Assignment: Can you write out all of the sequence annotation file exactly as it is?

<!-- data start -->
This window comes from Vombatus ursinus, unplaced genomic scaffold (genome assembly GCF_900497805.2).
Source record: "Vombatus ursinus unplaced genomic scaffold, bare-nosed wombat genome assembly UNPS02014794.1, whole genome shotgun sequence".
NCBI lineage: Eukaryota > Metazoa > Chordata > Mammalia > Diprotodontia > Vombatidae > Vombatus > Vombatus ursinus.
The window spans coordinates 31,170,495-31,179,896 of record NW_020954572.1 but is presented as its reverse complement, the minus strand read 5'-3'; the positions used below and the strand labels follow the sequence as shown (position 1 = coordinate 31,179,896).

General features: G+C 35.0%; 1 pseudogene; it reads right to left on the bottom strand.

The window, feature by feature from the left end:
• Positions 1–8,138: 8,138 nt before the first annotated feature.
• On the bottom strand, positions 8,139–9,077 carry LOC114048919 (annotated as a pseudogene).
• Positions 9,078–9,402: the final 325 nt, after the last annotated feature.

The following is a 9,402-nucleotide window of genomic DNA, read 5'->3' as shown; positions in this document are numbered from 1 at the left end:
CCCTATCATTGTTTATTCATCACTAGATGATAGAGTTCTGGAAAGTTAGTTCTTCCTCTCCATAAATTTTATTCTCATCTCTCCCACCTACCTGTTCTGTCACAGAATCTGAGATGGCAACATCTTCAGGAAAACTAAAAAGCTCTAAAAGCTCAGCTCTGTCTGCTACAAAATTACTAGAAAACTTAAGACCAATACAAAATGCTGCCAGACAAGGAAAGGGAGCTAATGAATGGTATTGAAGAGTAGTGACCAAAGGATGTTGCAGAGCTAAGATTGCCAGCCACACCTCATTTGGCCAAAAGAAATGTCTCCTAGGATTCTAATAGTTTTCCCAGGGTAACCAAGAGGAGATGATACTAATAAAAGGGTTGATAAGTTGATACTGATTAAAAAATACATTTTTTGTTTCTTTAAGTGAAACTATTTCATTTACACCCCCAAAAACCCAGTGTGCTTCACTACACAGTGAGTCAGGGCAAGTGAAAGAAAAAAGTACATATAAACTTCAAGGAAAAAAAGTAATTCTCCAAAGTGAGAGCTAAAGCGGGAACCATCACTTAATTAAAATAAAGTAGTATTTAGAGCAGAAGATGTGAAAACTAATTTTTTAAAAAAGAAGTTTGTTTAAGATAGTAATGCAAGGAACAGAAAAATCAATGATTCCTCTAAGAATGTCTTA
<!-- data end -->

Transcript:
This window comes from Vombatus ursinus, unplaced genomic scaffold (genome assembly GCF_900497805.2).
Source record: "Vombatus ursinus unplaced genomic scaffold, bare-nosed wombat genome assembly UNPS02014794.1, whole genome shotgun sequence".
NCBI lineage: Eukaryota > Metazoa > Chordata > Mammalia > Diprotodontia > Vombatidae > Vombatus > Vombatus ursinus.
The window spans coordinates 31,170,495-31,179,896 of record NW_020954572.1 but is presented as its reverse complement, the minus strand read 5'-3'; the positions used below and the strand labels follow the sequence as shown (position 1 = coordinate 31,179,896).

General features: G+C 35.0%; 1 pseudogene; it reads right to left on the bottom strand.

The window, feature by feature from the left end:
• Positions 1–8,138: 8,138 nt before the first annotated feature.
• On the bottom strand, positions 8,139–9,077 carry LOC114048919 (annotated as a pseudogene).
• Positions 9,078–9,402: the final 325 nt, after the last annotated feature.

The following is a 9,402-nucleotide window of genomic DNA, read 5'->3' as shown; positions in this document are numbered from 1 at the left end:
CCCTATCATTGTTTATTCATCACTAGATGATAGAGTTCTGGAAAGTTAGTTCTTCCTCTCCATAAATTTTATTCTCATCTCTCCCACCTACCTGTTCTGTCACAGAATCTGAGATGGCAACATCTTCAGGAAAACTAAAAAGCTCTAAAAGCTCAGCTCTGTCTGCTACAAAATTACTAGAAAACTTAAGACCAATACAAAATGCTGCCAGACAAGGAAAGGGAGCTAATGAATGGTATTGAAGAGTAGTGACCAAAGGATGTTGCAGAGCTAAGATTGCCAGCCACACCTCATTTGGCCAAAAGAAATGTCTCCTAGGATTCTAATAGTTTTCCCAGGGTAACCAAGAGGAGATGATACTAATAAAAGGGTTGATAAGTTGATACTGATTAAAAAATACATTTTTTGTTTCTTTAAGTGAAACTATTTCATTTACACCCCCAAAAACCCAGTGTGCTTCACTACACAGTGAGTCAGGGCAAGTGAAAGAAAAAAGTACATATAAACTTCAAGGAAAAAAAGTAATTCTCCAAAGTGAGAGCTAAAGCGGGAACCATCACTTAATTAAAATAAAGTAGTATTTAGAGCAGAAGATGTGAAAACTAATTTTTTAAAAAAGAAGTTTGTTTAAGATAGTAATGCAAGGAACAGAAAAATCAATGATTCCTCTAAGAATGTCTTA